Commonly referred to as Mckana Giant, A. hybrida is a stunning Aquilegia cultivar that offers multicolor blossoms bursting with color.

It has stunning bi-color patterns and eye-catching long spurs that make it ideal for garden and indoor flower arrangements.

The upward-facing flowers bloom in shades of red, purple, yellow, and white. The blossoms measure 2-3 inches across with the plant growing to about 2-3 feet in height.

4. A. vulgaris

Aquilegia vulgaris
Image from WikimideaAquilegia vulgaris Granny’s Bonnet

Commonly known as granny’s nightcap, Aquilegia vulgaris is a variety of columbine native to Europe.

Its blossoms bloom in a variety of different shades ranging from purple to white.

A. vulgaris also has spreading sepals and short hooked spurs and grows to a height of about 18-36 inches.

It does not have a long lifespan but will prolifically self seed and form large colonies in favourable conditions.

5. Swan Burgundy and White

Swan Burgundy and White
Image from WikimediaAquilegia columbine Burgundy and White

A stunning cultivar with vibrant burgundy sepals, long spurs, and a white center.

It measures 2-3 inches in diameter, with the plant reaching a moderate height of 18-20 inches.

How Do You Plant Columbine Flowers?

Reference growing guide table
Table courtesy

Columbine is surprisingly easy to plant as it will readily grow from seeds. You can also divide established plants to make new ones. However, the rootstock and foliage are very fragile and might not survive the process.

If you intend to plant Aquilegia from seed, keep in mind that it is a biennial plant. It will not flower until its second year.Columbine seeds also have a stratification period of between 3-4 weeks before germination.

Stratification refers to the process of breaking the seeds dormancy to stimulate germination. The stratification process simulates the natural conditions in nature before germination. For instance, prolonged cold temperatures in winter before germination in spring.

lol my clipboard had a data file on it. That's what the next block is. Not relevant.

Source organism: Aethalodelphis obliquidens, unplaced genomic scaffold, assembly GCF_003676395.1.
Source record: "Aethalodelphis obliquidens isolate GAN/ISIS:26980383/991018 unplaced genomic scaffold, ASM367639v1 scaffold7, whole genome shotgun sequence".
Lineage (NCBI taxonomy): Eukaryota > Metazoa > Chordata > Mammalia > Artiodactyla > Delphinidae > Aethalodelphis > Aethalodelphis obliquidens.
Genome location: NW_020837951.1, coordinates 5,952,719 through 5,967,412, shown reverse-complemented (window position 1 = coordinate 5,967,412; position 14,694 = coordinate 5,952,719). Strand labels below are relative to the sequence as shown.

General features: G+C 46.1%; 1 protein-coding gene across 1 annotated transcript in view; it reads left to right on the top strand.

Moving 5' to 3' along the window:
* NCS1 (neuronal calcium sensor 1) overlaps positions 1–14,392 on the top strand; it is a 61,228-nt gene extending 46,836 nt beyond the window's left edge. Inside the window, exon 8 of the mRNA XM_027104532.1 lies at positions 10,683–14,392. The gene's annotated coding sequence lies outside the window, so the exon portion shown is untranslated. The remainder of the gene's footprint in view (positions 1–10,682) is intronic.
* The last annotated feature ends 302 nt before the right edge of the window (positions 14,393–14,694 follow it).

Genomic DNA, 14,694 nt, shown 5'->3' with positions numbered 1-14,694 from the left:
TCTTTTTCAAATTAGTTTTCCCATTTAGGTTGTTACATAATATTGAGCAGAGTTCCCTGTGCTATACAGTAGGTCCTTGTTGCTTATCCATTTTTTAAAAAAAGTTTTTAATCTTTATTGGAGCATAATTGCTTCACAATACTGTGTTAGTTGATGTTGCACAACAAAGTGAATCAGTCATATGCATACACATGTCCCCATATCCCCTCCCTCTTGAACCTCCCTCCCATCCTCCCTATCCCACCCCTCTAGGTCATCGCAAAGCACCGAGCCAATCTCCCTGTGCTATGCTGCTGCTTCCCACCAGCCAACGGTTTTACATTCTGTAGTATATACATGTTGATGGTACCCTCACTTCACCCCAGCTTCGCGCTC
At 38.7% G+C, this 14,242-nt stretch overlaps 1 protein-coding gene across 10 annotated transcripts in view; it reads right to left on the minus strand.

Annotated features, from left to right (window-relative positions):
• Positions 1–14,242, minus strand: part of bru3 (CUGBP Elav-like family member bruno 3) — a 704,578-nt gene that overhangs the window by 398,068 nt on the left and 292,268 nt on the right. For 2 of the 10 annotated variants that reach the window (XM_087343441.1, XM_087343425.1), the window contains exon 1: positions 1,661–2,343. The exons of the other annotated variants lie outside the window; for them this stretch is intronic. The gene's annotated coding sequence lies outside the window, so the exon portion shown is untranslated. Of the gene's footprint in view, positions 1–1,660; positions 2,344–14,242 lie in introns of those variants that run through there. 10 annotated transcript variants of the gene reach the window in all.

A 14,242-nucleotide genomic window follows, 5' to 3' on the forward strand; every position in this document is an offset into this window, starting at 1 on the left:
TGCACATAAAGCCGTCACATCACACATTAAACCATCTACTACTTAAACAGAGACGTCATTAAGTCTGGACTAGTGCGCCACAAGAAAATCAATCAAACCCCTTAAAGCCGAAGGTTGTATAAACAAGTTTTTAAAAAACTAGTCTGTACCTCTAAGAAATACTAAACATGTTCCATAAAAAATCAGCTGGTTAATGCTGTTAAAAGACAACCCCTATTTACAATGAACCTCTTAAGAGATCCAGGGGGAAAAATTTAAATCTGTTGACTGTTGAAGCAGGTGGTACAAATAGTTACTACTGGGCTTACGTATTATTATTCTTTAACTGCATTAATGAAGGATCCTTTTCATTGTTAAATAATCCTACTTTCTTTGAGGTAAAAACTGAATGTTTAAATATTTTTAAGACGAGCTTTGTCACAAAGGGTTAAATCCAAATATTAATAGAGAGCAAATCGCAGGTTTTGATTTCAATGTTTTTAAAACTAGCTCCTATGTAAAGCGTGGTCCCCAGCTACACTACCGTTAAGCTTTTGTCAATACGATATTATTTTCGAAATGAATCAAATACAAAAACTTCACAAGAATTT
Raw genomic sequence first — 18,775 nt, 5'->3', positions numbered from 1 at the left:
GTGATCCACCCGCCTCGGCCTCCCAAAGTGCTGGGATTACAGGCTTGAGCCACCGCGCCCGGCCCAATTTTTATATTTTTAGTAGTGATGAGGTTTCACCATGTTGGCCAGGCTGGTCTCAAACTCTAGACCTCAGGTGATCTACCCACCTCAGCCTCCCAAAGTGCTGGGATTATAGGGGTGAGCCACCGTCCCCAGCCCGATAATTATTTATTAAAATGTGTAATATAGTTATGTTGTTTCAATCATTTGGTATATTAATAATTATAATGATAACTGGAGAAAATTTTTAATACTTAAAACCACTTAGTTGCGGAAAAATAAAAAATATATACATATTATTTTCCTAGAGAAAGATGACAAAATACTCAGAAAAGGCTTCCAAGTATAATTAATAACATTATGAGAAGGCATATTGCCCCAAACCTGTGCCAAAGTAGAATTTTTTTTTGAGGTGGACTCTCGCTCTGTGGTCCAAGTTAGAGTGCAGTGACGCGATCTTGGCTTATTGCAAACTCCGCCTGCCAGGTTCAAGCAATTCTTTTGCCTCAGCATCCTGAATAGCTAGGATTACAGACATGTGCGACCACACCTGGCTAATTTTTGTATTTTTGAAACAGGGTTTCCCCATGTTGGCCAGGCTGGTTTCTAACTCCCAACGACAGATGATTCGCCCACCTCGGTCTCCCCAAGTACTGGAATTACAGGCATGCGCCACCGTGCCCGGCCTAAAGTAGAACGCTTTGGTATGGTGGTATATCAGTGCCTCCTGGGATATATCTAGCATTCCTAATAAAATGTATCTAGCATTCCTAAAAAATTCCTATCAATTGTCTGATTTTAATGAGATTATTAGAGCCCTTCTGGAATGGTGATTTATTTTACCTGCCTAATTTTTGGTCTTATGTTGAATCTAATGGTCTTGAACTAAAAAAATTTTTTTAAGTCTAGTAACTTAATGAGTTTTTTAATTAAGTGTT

To stratify columbine flowers, place the seed packets in the refrigerator for 3-4 weeks before sowing in the spring.

This works best if the seeds are sown in seed trays or pots and chilled at 40 degrees Fahrenheit.

Alternatively, you can plant the seeds in the late fall and allow nature to run its course. Seed dormancy will break over winter, and your new flowers will germinate come spring.

When sowing the seeds, plant them in moist soil and cover them with a light sprinkling of soil. Then place them in a warm sunny location until they germinate. This takes about thirty days.

Transplant the seedlings outside after they develop their first pair of true leaves and are a few inches tall.

Note, however, that before planting the seedlings in the garden, they first need to be “hardened off.”

This refers to a process where the young plants become accustomed to outdoor conditions.

You can do this by moving the seedlings to a sheltered outdoor area for a week. Ensure that the space is protected from the wind and afternoon sun. Bring the seedlings indoors if there is a risk of frost overnight.